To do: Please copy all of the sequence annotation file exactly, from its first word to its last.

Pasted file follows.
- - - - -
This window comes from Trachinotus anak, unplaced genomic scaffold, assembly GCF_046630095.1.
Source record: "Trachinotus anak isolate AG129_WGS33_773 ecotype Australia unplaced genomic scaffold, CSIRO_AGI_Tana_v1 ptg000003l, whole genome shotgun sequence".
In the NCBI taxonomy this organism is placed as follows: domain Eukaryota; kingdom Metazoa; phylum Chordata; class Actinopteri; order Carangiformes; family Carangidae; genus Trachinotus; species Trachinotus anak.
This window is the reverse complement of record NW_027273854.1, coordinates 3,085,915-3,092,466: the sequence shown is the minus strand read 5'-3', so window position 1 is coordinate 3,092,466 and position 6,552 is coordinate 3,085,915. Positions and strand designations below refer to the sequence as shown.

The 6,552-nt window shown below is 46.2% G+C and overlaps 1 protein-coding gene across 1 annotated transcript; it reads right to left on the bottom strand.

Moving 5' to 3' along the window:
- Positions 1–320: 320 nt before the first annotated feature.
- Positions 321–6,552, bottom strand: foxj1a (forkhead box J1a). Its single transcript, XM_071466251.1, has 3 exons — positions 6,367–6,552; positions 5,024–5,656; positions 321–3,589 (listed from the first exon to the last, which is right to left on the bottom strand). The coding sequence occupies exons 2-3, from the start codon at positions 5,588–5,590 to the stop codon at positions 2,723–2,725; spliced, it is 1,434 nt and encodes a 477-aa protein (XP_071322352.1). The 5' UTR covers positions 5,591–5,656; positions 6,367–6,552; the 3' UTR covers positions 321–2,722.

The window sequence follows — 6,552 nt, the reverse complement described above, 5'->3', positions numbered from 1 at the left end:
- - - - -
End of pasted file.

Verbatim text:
This window comes from Trachinotus anak, unplaced genomic scaffold, assembly GCF_046630095.1.
Source record: "Trachinotus anak isolate AG129_WGS33_773 ecotype Australia unplaced genomic scaffold, CSIRO_AGI_Tana_v1 ptg000003l, whole genome shotgun sequence".
In the NCBI taxonomy this organism is placed as follows: domain Eukaryota; kingdom Metazoa; phylum Chordata; class Actinopteri; order Carangiformes; family Carangidae; genus Trachinotus; species Trachinotus anak.
This window is the reverse complement of record NW_027273854.1, coordinates 3,085,915-3,092,466: the sequence shown is the minus strand read 5'-3', so window position 1 is coordinate 3,092,466 and position 6,552 is coordinate 3,085,915. Positions and strand designations below refer to the sequence as shown.

The 6,552-nt window shown below is 46.2% G+C and overlaps 1 protein-coding gene across 1 annotated transcript; it reads right to left on the bottom strand.

Moving 5' to 3' along the window:
- Positions 1–320: 320 nt before the first annotated feature.
- Positions 321–6,552, bottom strand: foxj1a (forkhead box J1a). Its single transcript, XM_071466251.1, has 3 exons — positions 6,367–6,552; positions 5,024–5,656; positions 321–3,589 (listed from the first exon to the last, which is right to left on the bottom strand). The coding sequence occupies exons 2-3, from the start codon at positions 5,588–5,590 to the stop codon at positions 2,723–2,725; spliced, it is 1,434 nt and encodes a 477-aa protein (XP_071322352.1). The 5' UTR covers positions 5,591–5,656; positions 6,367–6,552; the 3' UTR covers positions 321–2,722.

The window sequence follows — 6,552 nt, the reverse complement described above, 5'->3', positions numbered from 1 at the left end: